It shows that ILM is more efficient than the IFOM and FOM. However, the number of its iterations is higher but less time is required.

Example 4.

Consider the assumptions of the previous example, except that AMn and A12 is a tridiagonal matrix with complex entries as a+ib in which a0,10 and b1,5 and A12=A21. Then, A=AH and n=200:

By IFOM: the number of iterations is 140, within t=4.06 seconds

By FOM: the number of iterations is 136, within t=1.11 seconds

By ILM: the number of iterations is 154, within t=0.33 seconds

Example 5.

Consider the linear system Ax=b in which(43)A11A12A13A21A22A23A31A32A33Mn,where each block Aij is of order n/3×n/3 and A11, A22, and A33 are symmetric matrices and A12T=A21 and A23=A32T and A13T=A31. By choosing J=In/3In/3In/3, it can be seen that A is J-symmetric, and therefore, it is allowed to apply ILM. Now, suppose that

Aii, i=1,2,3, are diagonal matrices with diagonal entries between zero and ten and A13T=A31=0 and n=300

A12 and A23 are bidiagonal matrices and the entries of the main diagonals and their below entries are chosen between zero and ten

b is a vector in n with entries between zero and ten

x0 is an initial vector in n with arbitrary entries between zero and ten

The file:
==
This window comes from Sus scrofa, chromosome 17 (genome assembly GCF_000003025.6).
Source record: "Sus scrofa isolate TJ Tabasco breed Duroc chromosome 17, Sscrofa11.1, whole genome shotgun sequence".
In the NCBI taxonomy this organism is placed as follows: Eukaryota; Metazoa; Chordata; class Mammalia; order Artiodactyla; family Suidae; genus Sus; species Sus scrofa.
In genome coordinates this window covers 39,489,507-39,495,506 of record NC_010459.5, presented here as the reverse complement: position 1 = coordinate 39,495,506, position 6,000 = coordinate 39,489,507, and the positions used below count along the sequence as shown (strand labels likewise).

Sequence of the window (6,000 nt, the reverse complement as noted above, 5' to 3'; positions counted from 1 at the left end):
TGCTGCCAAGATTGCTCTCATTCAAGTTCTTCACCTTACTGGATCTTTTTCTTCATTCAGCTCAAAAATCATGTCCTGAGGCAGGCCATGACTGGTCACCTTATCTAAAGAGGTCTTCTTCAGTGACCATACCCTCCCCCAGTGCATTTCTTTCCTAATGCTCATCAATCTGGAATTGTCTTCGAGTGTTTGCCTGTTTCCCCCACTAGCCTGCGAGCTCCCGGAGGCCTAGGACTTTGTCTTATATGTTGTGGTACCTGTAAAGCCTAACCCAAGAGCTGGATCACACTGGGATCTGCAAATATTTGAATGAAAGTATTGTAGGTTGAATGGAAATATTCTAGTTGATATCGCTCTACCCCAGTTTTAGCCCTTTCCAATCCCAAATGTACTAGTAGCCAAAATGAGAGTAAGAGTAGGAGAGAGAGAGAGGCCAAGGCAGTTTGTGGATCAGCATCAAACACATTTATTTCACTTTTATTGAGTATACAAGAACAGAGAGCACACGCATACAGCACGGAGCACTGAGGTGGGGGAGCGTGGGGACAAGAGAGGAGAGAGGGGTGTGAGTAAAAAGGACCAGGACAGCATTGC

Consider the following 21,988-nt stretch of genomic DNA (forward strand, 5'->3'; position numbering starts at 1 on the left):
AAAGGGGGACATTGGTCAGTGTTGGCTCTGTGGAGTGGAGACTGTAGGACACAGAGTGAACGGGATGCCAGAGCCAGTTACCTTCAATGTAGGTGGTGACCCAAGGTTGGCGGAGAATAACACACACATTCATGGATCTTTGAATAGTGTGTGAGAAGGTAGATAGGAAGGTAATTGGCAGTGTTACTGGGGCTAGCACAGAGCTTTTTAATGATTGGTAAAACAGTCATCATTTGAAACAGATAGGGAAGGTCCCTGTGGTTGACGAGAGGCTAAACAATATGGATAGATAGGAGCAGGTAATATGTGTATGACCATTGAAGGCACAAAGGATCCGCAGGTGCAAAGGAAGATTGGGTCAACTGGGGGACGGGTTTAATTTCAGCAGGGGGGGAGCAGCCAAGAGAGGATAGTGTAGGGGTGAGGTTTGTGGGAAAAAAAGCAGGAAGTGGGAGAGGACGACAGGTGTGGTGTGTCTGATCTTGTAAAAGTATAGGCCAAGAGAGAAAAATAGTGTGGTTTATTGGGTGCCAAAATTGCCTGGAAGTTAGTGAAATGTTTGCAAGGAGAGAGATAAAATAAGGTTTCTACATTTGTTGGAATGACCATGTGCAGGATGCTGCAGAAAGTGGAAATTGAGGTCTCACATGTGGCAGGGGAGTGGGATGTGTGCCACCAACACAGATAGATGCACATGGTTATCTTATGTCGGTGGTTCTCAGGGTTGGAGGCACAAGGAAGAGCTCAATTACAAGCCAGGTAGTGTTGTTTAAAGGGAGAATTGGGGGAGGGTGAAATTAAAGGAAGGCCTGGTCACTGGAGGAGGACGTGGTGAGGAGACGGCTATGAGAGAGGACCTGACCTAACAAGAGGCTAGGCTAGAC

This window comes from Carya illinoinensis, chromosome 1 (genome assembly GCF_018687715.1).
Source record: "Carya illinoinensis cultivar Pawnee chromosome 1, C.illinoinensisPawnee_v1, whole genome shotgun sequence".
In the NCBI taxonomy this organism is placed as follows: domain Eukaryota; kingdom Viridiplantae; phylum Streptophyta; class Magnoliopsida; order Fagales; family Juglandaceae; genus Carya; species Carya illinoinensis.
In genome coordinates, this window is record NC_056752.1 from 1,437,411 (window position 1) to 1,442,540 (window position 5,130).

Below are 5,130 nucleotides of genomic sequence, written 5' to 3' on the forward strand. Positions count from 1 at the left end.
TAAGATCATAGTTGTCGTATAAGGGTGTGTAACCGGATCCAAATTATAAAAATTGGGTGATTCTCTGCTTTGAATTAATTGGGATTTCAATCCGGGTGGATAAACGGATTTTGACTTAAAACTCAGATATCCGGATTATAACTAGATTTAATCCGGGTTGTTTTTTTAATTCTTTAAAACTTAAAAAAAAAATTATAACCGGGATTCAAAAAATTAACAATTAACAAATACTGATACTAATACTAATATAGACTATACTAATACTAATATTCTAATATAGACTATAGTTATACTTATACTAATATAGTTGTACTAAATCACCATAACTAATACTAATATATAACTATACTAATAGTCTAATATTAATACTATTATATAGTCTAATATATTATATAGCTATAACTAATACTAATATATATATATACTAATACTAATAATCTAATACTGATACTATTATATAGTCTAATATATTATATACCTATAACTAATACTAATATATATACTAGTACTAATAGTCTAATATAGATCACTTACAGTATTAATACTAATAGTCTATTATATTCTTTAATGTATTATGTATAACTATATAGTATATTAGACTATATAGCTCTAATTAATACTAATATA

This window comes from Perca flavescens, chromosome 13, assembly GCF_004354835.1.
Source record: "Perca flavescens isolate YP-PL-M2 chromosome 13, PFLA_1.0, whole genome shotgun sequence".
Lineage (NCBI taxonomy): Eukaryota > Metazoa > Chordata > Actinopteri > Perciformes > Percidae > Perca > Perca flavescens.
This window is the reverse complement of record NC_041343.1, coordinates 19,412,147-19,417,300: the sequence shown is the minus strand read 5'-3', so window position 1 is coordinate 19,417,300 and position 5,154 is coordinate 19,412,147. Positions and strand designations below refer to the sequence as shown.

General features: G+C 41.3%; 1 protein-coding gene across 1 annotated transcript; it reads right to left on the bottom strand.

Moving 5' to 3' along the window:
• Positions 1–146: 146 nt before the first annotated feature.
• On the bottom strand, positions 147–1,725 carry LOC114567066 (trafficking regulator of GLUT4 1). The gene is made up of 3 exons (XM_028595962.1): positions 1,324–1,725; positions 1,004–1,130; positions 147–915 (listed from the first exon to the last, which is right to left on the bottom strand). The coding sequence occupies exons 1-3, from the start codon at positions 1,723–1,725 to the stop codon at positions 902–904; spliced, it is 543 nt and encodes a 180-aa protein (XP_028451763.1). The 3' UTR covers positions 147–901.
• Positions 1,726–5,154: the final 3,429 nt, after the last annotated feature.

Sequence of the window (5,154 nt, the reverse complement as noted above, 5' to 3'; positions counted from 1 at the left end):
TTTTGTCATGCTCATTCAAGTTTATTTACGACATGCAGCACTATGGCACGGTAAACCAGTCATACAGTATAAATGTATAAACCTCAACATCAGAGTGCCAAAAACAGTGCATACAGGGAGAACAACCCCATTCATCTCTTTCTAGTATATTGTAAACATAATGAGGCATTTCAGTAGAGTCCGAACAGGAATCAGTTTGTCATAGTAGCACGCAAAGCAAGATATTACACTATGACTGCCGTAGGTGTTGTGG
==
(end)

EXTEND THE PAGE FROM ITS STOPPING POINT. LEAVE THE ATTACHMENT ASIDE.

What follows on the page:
Then, to achieve the condition Ax^b<108, we need to consider the following:

By IFOM: the number of iterations is 175, within t=5.6 seconds

By FOM: the number of iterations is 167, within t=1.09 seconds

By ILM: the number of iterations is 190, within t=0.39 seconds

As it is seen, the ILM method is superior to FOM and IFOM methods. It is because of the low length of the recursive relation in its algorithm (tree terms for it) (see Figure 4). In other words, we do not need to do orthogonalizations at each step, on the all earlier vectors of its related Krylov subspace.

5. Counting the Arithmetic Act of Multiplication in FOM, IFOM, and ILM Algorithms

For two n-vectors x,y, we have(44)x,y=yJx=i=1njiiyi¯xi,where xi and yi are the i-th elements of the x,y vectors, respectively, and jii is the i,i-th array of J. Thus, 2n multiplication operations are required to perform this indefinite inner product.